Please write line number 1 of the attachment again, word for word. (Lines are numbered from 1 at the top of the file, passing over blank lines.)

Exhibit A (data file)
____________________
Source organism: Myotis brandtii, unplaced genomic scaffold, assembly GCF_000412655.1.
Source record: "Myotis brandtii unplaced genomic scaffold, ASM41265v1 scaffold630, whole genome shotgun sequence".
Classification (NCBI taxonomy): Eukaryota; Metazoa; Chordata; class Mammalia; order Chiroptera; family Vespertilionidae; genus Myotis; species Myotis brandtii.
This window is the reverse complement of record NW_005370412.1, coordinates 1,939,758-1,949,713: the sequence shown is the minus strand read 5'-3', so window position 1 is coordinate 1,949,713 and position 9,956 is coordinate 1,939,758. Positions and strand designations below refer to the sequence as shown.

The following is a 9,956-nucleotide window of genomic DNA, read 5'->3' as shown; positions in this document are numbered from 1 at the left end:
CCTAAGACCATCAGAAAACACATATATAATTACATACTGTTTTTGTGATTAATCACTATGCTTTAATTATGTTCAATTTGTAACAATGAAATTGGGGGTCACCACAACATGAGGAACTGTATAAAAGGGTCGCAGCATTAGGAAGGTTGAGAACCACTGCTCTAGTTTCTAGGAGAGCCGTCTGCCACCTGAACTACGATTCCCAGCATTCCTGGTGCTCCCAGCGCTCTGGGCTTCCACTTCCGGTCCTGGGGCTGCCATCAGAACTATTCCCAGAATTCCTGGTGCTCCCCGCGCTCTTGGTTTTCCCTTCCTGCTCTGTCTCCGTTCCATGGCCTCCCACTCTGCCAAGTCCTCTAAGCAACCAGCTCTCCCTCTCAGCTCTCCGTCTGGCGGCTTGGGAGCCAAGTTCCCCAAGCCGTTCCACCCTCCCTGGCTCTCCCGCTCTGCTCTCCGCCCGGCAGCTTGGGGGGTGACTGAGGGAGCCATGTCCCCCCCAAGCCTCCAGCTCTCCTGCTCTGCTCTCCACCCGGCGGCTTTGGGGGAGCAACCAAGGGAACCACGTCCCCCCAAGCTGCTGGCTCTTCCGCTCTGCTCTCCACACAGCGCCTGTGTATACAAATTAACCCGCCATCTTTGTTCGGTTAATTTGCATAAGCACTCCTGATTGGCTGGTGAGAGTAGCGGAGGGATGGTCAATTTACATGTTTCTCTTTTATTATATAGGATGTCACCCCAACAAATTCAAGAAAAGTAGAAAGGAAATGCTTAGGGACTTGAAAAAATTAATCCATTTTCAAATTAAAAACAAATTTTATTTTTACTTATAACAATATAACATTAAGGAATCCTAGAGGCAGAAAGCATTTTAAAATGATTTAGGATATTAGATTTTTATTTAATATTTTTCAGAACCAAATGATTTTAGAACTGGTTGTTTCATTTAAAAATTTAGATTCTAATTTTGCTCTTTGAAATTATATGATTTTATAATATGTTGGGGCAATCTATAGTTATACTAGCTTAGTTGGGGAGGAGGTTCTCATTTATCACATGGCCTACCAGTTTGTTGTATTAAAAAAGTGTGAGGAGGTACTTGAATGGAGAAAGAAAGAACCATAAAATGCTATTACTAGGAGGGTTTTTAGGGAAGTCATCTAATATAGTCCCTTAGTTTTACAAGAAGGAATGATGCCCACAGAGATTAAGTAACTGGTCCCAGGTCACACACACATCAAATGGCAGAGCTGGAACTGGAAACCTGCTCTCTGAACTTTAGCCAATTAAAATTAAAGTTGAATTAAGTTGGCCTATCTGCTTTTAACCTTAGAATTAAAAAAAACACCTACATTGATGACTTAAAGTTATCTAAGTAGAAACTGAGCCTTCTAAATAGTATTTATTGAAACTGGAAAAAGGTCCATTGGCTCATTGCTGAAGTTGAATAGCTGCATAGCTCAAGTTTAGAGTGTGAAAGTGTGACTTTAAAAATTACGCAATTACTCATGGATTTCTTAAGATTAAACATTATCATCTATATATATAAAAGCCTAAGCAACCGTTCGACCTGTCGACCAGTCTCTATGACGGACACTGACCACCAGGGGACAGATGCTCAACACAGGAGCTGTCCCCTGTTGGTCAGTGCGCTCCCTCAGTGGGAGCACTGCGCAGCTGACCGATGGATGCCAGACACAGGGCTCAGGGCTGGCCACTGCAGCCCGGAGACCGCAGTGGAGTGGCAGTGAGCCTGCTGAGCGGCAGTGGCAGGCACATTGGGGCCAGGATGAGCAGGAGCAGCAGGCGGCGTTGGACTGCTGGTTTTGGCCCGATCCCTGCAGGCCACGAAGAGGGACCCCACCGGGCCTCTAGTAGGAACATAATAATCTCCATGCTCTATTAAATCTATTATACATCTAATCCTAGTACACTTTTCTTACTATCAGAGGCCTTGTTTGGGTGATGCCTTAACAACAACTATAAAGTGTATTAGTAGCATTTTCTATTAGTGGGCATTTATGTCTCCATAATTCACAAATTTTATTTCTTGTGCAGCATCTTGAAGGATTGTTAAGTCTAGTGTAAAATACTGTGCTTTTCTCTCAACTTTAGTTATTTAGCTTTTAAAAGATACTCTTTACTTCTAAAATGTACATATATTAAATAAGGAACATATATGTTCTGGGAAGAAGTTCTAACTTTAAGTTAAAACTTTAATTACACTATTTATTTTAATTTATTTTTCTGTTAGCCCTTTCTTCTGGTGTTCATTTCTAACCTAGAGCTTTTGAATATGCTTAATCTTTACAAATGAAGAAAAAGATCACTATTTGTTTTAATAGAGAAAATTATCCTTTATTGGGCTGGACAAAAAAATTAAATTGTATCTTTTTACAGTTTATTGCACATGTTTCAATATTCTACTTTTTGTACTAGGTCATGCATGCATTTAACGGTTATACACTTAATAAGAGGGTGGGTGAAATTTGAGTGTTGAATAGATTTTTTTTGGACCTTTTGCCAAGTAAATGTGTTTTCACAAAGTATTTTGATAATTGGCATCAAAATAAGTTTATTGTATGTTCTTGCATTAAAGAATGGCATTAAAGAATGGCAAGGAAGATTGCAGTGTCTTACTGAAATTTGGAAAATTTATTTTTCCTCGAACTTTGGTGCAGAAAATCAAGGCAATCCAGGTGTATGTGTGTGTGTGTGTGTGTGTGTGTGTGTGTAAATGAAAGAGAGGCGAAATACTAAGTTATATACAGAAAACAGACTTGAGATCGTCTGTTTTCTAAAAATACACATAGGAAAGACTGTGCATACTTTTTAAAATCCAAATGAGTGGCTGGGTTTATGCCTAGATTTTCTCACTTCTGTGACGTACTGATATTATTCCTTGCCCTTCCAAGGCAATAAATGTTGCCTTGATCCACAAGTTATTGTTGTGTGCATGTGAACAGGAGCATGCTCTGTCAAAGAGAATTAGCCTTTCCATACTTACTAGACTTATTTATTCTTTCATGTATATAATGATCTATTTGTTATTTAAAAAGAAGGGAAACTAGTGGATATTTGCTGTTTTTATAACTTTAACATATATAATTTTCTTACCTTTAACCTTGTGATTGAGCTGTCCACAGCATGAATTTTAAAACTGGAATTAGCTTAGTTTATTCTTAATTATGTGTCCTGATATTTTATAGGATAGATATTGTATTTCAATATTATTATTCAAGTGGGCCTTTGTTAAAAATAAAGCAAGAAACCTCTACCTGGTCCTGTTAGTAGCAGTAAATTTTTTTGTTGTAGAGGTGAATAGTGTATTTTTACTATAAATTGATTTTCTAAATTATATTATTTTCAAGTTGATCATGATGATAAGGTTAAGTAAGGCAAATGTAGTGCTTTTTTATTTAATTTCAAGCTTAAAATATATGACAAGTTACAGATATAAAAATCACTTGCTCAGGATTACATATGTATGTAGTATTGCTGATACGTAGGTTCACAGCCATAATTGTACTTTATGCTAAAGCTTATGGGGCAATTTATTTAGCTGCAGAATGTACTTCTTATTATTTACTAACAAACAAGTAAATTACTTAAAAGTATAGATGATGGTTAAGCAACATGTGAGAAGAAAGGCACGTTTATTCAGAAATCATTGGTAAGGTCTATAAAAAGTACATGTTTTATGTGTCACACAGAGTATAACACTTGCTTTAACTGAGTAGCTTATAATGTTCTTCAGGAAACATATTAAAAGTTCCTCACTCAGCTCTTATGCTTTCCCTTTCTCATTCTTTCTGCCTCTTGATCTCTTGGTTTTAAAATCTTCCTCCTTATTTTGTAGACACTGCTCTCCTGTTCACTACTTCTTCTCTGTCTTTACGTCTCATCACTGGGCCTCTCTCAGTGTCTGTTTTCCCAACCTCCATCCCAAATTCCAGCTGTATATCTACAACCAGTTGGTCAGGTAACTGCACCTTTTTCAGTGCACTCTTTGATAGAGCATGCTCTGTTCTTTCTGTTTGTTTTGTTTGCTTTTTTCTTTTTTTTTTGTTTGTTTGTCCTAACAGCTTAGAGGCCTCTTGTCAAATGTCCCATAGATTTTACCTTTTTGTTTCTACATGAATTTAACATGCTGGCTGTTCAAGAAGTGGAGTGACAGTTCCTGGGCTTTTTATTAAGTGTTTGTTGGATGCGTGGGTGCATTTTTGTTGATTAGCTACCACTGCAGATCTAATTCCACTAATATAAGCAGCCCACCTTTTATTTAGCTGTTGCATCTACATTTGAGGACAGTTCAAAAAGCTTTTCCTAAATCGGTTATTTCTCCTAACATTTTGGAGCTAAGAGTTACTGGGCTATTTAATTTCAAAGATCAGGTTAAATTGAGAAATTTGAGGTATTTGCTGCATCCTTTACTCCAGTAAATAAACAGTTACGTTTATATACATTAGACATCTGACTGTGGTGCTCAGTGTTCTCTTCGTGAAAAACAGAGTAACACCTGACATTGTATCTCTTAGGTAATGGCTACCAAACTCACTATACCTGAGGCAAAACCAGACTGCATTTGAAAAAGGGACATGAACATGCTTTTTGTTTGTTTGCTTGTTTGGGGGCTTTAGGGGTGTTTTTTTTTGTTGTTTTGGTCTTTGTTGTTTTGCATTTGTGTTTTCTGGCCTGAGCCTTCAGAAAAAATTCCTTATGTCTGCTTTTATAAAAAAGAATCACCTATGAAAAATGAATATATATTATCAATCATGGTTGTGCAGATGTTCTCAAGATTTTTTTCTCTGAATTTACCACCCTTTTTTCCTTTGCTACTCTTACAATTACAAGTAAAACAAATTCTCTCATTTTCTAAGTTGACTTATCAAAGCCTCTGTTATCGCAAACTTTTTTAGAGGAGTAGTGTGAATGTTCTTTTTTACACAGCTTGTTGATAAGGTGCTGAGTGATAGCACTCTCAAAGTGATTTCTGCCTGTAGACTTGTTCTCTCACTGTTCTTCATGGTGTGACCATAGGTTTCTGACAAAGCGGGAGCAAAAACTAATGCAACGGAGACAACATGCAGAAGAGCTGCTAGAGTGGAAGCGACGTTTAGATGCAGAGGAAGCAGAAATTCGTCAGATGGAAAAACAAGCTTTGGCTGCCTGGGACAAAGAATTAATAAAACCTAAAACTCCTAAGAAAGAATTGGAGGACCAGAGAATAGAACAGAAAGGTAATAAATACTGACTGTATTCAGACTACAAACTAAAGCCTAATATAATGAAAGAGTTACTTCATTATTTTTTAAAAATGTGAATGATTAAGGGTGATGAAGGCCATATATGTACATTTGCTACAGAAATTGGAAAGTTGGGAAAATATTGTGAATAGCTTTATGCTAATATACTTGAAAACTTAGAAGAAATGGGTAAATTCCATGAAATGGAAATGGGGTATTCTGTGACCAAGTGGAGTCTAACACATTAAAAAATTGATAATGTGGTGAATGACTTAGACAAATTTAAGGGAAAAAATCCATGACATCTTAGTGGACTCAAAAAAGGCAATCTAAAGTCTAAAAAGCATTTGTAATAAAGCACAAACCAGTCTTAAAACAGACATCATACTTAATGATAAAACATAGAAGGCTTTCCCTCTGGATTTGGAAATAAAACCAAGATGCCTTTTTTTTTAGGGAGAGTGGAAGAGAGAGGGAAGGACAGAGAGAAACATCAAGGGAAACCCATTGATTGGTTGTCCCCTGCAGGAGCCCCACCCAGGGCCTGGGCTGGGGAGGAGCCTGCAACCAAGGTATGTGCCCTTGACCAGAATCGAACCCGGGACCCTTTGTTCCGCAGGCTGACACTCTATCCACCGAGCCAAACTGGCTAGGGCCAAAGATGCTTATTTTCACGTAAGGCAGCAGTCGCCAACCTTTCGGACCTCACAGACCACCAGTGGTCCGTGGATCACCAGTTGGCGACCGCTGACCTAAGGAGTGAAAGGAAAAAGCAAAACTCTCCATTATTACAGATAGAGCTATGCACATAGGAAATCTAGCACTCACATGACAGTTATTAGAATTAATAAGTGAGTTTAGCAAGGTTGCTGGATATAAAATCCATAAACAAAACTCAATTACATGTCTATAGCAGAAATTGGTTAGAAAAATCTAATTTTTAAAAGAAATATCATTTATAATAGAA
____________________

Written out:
Source organism: Myotis brandtii, unplaced genomic scaffold, assembly GCF_000412655.1.